Okay, I'm a bit late coming to this book published in 1987, but Jack Getze said Crais be one good writer, so I cracked it open. Besides, the cover's red tag read, "Named one of the century's 100 favorite mysteries by the Independent Mystery Booksellers Association." That fancy tag and Getze were right, this was a great read. Elvis Cole, a literate, wisecracking Vietnam war vet is an L.A. detective who must find the wayward husband of a mousy wife and pushy female friend. The case mushrooms into something bigger, and Elvis brings in his deadly and mostly silent partner, Joe Pike, as the body count climbs. The story gathers momentum with its tight prose and well-drawn characters until the conclusion when people must decide what they are willing to fight for and die for. Hands down five stars.

Thursday, December 20, 2007

Resolutions for 2008

Everyone I know is making resolutions, so I've made mine.

1. Eat better in order to think better so I can write better.
2. Work out five days a week to build stamina so I can write better and write every day.
3. Practice meditation for inner strength to find value in rejections and joy in acceptances.
4. Sleep more regularly and build a schedule that supports continuous submissions.
5. Listen more and talk less when others evaluate my work.

And finally, kill no more than two squirrels per week while imagining they are agents who've rejected me.

Wednesday, December 19, 2007

Will Strike for Strong Verbs

Strike, strike, strike...Why is writing not considered hard work by the masses?

If you're tired of holding a picket sign, you can always write about a new species of giant rat! Maybe the striking writers mind-meld with the rats and have them attack the evil enemy. Oh, wait! "Ben the two of us..." It's been done before.

Tuesday, December 18, 2007

Steal These Ideas - "I'll Raise You Two Novellas"

In this story, a postcard arrives at its destination 93 years late. No joke. I'm thinking that there has to be a story buried in there somewhere, perhaps even an inventive murder mystery. Where was it all these years? Why did it get returned now? Could the news on the postcard hold clues to a murder from nearly 100 years ago that caused the rise of one family by the ruination of another, and that this is someway to get the investigation restared. Murder cases are never closed. Hmmmmmmm.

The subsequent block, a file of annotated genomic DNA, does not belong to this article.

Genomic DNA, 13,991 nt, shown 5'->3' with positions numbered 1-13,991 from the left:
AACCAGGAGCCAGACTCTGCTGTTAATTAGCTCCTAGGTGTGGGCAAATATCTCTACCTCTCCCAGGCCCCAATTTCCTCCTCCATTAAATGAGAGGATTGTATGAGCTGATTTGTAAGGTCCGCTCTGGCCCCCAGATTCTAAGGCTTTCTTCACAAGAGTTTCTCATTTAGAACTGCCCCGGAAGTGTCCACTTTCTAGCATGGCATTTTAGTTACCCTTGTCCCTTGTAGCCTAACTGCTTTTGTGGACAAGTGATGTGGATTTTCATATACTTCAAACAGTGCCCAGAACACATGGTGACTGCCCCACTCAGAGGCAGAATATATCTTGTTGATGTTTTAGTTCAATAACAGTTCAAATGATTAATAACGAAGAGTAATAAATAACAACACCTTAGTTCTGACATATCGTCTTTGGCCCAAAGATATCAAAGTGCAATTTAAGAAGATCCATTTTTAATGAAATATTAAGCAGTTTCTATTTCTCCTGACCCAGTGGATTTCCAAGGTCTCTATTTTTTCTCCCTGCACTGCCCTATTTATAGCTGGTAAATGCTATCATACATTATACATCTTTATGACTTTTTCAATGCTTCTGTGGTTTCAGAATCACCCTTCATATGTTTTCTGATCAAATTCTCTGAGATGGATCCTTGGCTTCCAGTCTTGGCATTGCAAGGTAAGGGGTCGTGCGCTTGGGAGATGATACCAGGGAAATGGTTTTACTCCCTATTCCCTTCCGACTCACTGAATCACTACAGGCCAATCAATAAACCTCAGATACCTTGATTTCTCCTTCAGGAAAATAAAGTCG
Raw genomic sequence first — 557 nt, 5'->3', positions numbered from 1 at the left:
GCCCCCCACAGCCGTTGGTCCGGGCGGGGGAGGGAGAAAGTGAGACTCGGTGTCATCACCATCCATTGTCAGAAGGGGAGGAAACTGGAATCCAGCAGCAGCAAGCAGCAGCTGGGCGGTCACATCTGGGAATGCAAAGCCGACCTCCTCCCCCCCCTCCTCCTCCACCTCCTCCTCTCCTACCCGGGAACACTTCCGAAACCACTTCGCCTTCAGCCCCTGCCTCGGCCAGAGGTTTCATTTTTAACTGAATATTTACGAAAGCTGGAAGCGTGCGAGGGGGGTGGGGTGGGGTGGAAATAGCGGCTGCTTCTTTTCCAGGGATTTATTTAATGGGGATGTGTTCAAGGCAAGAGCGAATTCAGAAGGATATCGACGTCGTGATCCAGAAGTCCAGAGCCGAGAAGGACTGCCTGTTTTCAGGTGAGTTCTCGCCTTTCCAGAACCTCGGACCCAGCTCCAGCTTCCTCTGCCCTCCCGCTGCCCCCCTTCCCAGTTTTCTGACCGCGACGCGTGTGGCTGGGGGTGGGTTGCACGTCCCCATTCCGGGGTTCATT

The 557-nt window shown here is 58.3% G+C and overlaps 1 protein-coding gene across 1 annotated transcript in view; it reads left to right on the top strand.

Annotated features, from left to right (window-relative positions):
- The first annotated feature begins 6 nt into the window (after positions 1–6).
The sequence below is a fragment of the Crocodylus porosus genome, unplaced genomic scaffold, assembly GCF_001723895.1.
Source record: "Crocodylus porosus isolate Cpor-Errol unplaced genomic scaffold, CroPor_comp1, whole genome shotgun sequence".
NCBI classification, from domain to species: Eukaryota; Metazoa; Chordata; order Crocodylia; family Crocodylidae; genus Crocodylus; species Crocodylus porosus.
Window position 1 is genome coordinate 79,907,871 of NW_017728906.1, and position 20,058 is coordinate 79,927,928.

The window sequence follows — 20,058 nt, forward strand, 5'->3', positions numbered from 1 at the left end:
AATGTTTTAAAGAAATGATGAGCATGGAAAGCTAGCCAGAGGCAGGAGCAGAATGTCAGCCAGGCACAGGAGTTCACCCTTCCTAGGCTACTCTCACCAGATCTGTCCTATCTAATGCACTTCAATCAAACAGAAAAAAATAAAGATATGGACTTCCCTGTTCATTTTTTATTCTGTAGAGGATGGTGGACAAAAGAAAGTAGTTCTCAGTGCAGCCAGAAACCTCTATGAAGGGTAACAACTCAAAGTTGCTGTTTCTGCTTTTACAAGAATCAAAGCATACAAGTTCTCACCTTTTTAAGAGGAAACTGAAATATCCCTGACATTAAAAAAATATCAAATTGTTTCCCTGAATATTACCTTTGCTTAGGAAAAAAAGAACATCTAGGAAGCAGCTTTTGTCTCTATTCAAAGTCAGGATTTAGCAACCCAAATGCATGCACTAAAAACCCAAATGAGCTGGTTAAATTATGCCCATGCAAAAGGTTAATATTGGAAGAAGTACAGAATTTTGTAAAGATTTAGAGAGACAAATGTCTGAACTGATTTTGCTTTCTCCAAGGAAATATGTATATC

In this story, here's a new twist on an old story that usually stars a man. This woman has ten husbands! It's an immigration scam, but I bet it would make for a great TV movie of the week. Okay TV movies of the week usually aren't great, but someone needs to snap this up before it is a bad episode on CSI: Miami (a really awful show) or Law and Order: Flint, Michigan.

Monday, December 17, 2007

MMWUC for December 17, 2007

EXERCISE: "Final exams for students," Mr. Chips said. "Sometimes life is simple, and you just need to focus on the important things at hand. Close your eyes, take a deep breath, and relax. For the next ten minutes, write from the protagonist's POV, 'All I want for Christmas is...'."

MUSINGS: I'll be on the road, weather permitting, next Monday. And I'm not taking my laptop or accessing my computer or worrying about what wonderfully witty things everyone is saying that I'm missing. Sometimes you just have to put the computer aside, but it is somewhat like withdrawal, especially if some of the things you want for Christmas relate to the computer and what it brings to you: the hope and possibility of publication in my case via email submissions. But more so, there is the pause that refreshes when you set it aside for several days. Like any lifestyle choice that becomes habit after a while, you learn what you can do without, that in the past has just been filler in your life. For me, I think I need to shut off the Internet for a few hours a day to concentrate on writing and not react like a Pavlovian dog each time the new mail dinger chimes. It would also cut down on my laundry. The number of drool bibs is getting a bit excessive.

Sunday, December 16, 2007

Steal this idea - "The Next Sound You Hear"

From the Live Science web site, something you should definitely mark as a favorite if you write science fiction, this item caught my attention.

Speedier Satellites -- A primary cause of a warmer planet, carbon dioxide emissions, is having effects that reach into space with a bizarre twist. Air in the atmosphere's outermost layer is very thin, but air molecules still create drag that slows down satellites, requiring engineers to periodically boost them back into their proper orbits. But the amount of carbon dioxide up there is increasing. And while carbon dioxide molecules in the lower atmosphere release energy as heat when they collide, thereby warming the air, the sparser molecules in the upper atmosphere collide less frequently and tend to radiate their energy away, cooling the air around them. With more carbon dioxide up there, more cooling occurs, causing the air to settle. So the atmosphere is less dense and creates less drag.

What if...The Atmosphere Stabilizing Satellite (ASS) crosses over a suddenly less dense hole in the upper atmosphere and disappears into space because the signals can't find the satellite. On Earth, the ASS no longer covers the planet with its cloud seeding and storm disruption rays. Storms overcome some areas and apocalyptic events occur until...